Letter: Timor warning

Sir: Surely, given the noble, humanitarian credentials of our courageous leaders, Clinton and Blair, we can expect swift, decisive action over Timor.

Can we expect direct intervention? No. Not unless the Indonesian government requests such assistance. Yet it is the Indonesian army that is directly responsible for the atrocities and it is the army that is effectively the government in Indonesia. And the West seriously expects the Indonesians to ask for help? Further, East Timor cannot be deemed to fall within the jurisdiction of Indonesia, given that Indonesia's annexation of East Timor has never been accepted by the world community.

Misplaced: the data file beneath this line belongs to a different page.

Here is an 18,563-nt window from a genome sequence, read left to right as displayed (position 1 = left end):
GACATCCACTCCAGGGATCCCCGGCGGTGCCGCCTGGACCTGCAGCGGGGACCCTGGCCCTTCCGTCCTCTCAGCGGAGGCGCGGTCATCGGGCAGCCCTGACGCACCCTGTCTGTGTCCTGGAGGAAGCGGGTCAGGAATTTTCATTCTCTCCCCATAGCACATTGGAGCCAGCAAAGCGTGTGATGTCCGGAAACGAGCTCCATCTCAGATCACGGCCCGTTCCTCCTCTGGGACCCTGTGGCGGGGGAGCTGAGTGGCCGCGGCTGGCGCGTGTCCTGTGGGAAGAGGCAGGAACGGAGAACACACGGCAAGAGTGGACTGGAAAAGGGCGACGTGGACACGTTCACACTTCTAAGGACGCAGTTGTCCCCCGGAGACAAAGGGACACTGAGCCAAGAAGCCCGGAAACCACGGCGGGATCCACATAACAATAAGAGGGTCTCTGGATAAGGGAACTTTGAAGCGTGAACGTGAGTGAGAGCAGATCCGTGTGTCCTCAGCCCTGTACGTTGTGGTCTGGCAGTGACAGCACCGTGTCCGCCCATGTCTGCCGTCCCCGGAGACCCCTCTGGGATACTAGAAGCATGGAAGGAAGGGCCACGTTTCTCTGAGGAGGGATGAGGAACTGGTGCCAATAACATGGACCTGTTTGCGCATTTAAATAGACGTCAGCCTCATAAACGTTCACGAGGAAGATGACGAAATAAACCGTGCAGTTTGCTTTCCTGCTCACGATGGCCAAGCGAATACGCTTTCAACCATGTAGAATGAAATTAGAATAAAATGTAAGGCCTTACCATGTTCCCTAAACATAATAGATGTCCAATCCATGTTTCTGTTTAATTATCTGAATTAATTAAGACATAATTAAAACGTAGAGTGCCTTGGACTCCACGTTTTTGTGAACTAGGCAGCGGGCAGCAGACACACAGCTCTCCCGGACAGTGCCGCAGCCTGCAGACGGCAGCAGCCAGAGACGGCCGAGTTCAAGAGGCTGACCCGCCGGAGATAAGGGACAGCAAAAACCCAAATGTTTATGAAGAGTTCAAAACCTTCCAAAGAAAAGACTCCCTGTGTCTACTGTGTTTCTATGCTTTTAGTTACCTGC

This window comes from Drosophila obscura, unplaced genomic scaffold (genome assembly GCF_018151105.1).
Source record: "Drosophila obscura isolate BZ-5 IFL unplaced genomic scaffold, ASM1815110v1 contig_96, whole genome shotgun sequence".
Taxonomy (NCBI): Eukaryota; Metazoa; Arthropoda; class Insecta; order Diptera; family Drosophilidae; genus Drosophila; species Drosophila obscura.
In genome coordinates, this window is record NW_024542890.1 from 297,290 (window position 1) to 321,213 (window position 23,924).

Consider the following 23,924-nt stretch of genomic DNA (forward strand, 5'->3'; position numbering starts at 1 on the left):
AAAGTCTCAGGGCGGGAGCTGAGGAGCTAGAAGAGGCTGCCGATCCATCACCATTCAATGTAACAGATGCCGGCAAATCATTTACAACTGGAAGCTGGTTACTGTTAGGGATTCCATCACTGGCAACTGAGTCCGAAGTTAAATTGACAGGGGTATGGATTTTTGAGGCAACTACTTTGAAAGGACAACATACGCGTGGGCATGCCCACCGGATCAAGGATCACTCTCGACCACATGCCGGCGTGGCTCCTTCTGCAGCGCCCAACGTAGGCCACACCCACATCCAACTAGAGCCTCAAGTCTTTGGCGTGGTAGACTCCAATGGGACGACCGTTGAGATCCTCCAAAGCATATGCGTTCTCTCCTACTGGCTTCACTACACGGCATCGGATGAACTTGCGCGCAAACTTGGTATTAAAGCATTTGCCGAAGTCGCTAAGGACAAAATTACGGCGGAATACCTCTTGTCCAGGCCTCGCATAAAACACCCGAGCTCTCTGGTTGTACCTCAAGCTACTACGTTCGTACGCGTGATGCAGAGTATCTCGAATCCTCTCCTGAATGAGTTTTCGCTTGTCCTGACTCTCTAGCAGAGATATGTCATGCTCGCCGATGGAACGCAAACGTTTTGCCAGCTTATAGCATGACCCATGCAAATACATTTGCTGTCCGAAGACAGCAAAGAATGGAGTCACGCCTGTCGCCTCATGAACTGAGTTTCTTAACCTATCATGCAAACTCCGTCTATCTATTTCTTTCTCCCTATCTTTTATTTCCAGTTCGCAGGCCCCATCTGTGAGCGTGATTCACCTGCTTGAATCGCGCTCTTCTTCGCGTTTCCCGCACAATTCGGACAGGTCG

Well, perhaps the West will at least impose economic and military sanctions? These should prove particularly effective, given Indonesia's dependence on foreign aid. But the answer is no again - the British appear to have already ruled that out.

Unlike the Serbs, the Indonesians are favoured clients. Western companies have made, and continue to make, millions from lucrative arms sales and training contracts. Indeed, Indonesian representatives are due shortly to attend an arms sale in the UK, which our ethical Foreign Secretary, Robin Cook, seems unwilling to cancel.

So much for the West's noble humanitarian values.


London SW15